History Of The Drug War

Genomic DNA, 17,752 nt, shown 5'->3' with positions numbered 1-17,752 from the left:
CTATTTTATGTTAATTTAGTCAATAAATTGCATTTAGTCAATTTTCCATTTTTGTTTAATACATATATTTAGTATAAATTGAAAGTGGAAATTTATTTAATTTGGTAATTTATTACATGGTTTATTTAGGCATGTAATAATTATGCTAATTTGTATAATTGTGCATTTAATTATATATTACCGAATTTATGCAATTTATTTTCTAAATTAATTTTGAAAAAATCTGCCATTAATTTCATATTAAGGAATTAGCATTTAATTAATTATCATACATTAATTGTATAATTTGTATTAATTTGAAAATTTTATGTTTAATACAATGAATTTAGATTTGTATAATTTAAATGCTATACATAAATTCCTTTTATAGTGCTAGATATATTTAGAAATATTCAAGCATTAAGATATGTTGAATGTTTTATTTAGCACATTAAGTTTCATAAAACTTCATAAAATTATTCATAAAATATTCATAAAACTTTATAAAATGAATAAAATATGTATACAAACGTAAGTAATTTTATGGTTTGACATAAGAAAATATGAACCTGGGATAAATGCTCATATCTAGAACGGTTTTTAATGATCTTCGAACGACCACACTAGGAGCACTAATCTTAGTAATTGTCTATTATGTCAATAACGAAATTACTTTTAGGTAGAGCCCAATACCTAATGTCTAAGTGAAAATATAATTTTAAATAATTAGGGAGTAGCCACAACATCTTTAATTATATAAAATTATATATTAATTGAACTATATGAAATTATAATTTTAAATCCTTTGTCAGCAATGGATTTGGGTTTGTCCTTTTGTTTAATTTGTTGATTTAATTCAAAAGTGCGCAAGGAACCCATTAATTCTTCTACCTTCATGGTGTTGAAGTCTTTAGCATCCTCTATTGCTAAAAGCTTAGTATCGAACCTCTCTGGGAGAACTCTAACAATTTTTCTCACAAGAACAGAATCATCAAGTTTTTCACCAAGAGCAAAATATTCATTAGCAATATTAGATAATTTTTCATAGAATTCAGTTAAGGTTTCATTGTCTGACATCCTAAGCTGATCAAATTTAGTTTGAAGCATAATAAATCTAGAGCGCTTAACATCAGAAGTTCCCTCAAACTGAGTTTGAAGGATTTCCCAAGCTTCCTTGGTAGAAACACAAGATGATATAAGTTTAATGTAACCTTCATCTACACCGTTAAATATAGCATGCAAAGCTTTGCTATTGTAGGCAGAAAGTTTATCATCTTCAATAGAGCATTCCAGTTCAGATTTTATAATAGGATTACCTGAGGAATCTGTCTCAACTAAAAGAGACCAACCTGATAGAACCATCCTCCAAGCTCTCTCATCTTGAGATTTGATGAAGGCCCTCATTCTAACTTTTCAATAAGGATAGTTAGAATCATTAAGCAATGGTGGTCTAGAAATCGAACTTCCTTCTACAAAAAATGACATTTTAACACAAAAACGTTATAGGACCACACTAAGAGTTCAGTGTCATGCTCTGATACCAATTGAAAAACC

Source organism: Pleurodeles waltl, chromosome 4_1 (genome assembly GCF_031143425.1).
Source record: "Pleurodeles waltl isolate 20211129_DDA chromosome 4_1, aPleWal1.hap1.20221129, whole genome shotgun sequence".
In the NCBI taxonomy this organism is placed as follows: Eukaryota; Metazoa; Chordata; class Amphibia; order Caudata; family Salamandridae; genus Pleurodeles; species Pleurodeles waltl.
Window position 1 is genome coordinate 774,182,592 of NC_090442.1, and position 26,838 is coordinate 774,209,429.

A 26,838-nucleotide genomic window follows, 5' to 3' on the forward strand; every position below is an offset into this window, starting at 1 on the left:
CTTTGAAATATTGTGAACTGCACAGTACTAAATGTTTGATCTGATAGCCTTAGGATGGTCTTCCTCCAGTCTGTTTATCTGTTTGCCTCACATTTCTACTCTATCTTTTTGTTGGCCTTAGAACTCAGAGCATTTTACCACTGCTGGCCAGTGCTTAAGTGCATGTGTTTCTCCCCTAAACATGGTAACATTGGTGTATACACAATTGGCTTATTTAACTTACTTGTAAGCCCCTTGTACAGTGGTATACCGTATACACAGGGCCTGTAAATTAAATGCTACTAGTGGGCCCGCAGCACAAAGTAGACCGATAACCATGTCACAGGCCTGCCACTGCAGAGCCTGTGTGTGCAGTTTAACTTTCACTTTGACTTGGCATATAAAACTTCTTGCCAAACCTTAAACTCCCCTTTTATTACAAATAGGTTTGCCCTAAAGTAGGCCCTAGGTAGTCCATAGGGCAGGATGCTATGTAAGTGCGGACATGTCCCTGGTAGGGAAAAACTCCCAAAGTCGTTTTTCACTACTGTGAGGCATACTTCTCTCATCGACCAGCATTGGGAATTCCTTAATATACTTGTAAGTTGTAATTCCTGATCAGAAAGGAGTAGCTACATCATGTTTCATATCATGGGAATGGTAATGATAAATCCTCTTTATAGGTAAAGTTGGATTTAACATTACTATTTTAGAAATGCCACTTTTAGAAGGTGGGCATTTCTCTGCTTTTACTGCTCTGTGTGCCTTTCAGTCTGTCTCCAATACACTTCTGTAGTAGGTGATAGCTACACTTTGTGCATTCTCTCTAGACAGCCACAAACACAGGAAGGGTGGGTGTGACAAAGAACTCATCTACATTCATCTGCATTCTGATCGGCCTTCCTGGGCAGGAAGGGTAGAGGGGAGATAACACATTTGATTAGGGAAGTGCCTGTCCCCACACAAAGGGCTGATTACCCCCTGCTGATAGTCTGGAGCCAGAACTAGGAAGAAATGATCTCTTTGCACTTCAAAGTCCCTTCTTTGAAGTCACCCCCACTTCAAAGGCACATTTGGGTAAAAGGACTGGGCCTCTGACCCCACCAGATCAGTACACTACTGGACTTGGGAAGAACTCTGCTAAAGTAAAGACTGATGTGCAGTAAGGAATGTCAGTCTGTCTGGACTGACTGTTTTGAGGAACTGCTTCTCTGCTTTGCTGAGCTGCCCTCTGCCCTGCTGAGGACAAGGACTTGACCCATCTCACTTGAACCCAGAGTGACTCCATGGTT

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History of the American Drug War The first act of America's anti-drug laws was in 1875. It outlawed the smoking of opium in opium dens. This was a San Francisco ordinance. The basis on passing this law was that Chinese men had a way of luring white women to their dens and causing their "ruin", which was the association with Chinese men. Later, other Federal laws such, as trafficking in opium was illegal for anyone of Chinese origin. The opium laws were directed at the smoking of opium. The law didn't effect importation of the drug because opium was a common medical drug. This law was specifically targeted at the Chinese, for the smoking of opium was a Chinese custom. The Harrison Act had started as a licensing law that required sellers to obtain a license if they were going to handle opiates or cocaine. The law contains a provision that nothing in the law would prohibit doctors from prescribing these drugs in the legitimate practice of medicine. The people who wrote the Harrison Act and Marijuana Tax Act in 1937 agreed that a prohibition on what people could put into their bodies was an unconstitutional infringement on personal liberties. Marijuana was outlawed in 1937. The reason for it being outlawed was that the plant had a violent effect on the degenerate races. The American Medical Association testified that they were opposed to the law. The law would never have passed without the endorsement from the AMA, but when the supporters of the law were asked about the AMA's view on the floor of congress, they had stated that the AMA was all for it. When the law had passed, the AMA protested, but the law was never repealed. It is difficult to determine how many people in the US use drugs. The Federal Government's Household Survey on Drug Abuse is the most common set of statistics on the use of drugs. According to the latest surveys, conducted by the DEA, there are about 12.7 million people who have used an illegal drug in the past month, and about 30 - 40 million people who have used an illegal drug in the past year. Among the 12.7 people who have used an illegal drug in the past month, about 10 million are casual drug users and about 2.7 million are drug addicts. The figures produced by the Household Survey on Drug Abuse are obtained over the phone. Therefore, there was a problem reaching those without phones, those who didn't answer their phones, and those who answered the question honestly. Other surveys put the figures at least twice as high. Currently, there are about 1.5 million people in state and Federal prisons and jails throughout the US At least 24 states are under Federal court orders to relieve prison overcrowding. Prison population had been relatively stable from about 1926 to about 1970. From that point, Nixon's war against drugs, then the Reagan and Bush war against drugs, caused a dramatic increase in the number of prisoners. The estimated 30 - 40 million people, who have used an illegal drug in the past year, would fill a prison holding the populations of California, Arizona and New Mexico altogether. The cost of holding a single one of these persons would be about $450,000. The cost for the arrest and the conviction is about $150,000. The cost for an additional bed would be anywhere from $50,000 to $150,000, depending upon the jurisdiction. It costs about $30,000 per year to house a prisoner, with an average sentence of five years, adding up to be $150,000. The estimated $450,000 (out of taxpayers money), can provide treatment or education for about 200 people. Out of the percentage of people in prison, 59.6% are in prison for drug offenses. The war on drugs could be won if we were successful in at least one of three areas: if we could stop drug production in other countries, if we could stop drugs at the border or if we could stop the sale of drugs within the United States. Stopping drug production in other countries has already been proven to fail. In 1993, ABC television aired a major special report on the drug war in Bolivia, which according to the Bush administration, is our "best hope" for winning the drug war in South America. They concluded that there was no hope, and that the war on drug production had already been lost. According to the US Federal Government's estimates, the entire US consumption of illegal drugs could be supplied by one percent of the worldwide drug crop. The US Drug Enforcement Agents working together with foreign governments seized about one percent of the worldwide drug crop in their best year. Leaving 99% free to supply the US The US Government also states that if drug production was stopped in South America, several countries would suffer a major economic collapse. The statistics regarding drug interdiction at the border have proven stopping drugs at the border is an expensive failure. In 1988, Sterling Johnson, Federal prosecutor for New York, under the assumption that there was no increase in drug production, stated that police would have to increase drug seizures by at least 1,400 percent to have any impact on the drug market. In 1990, the General Accounting office had completed a major study on border interdiction. They concluded that border interdiction was a waste of money and that no conceivable increase in funding or effort would make it better. Johnson had made his statement before police had busted twenty tons of cocaine in a single location. This caused the Federal Government to increase all of their estimates of the cocaine market. In most states, the law states that any distribution of illegal drugs is considered a sale. Regardless of whether there is a profit or monetary interest involved. Which, under the law, anyone who has ever passed a joint to the next person at a concert, is a drug dealer. Assuming these people are drug dealers, There are between 12 and 40 million drug dealers in the US Considering most of the prisons in the US are already far in excess of their planned capacity, there is no more room and no more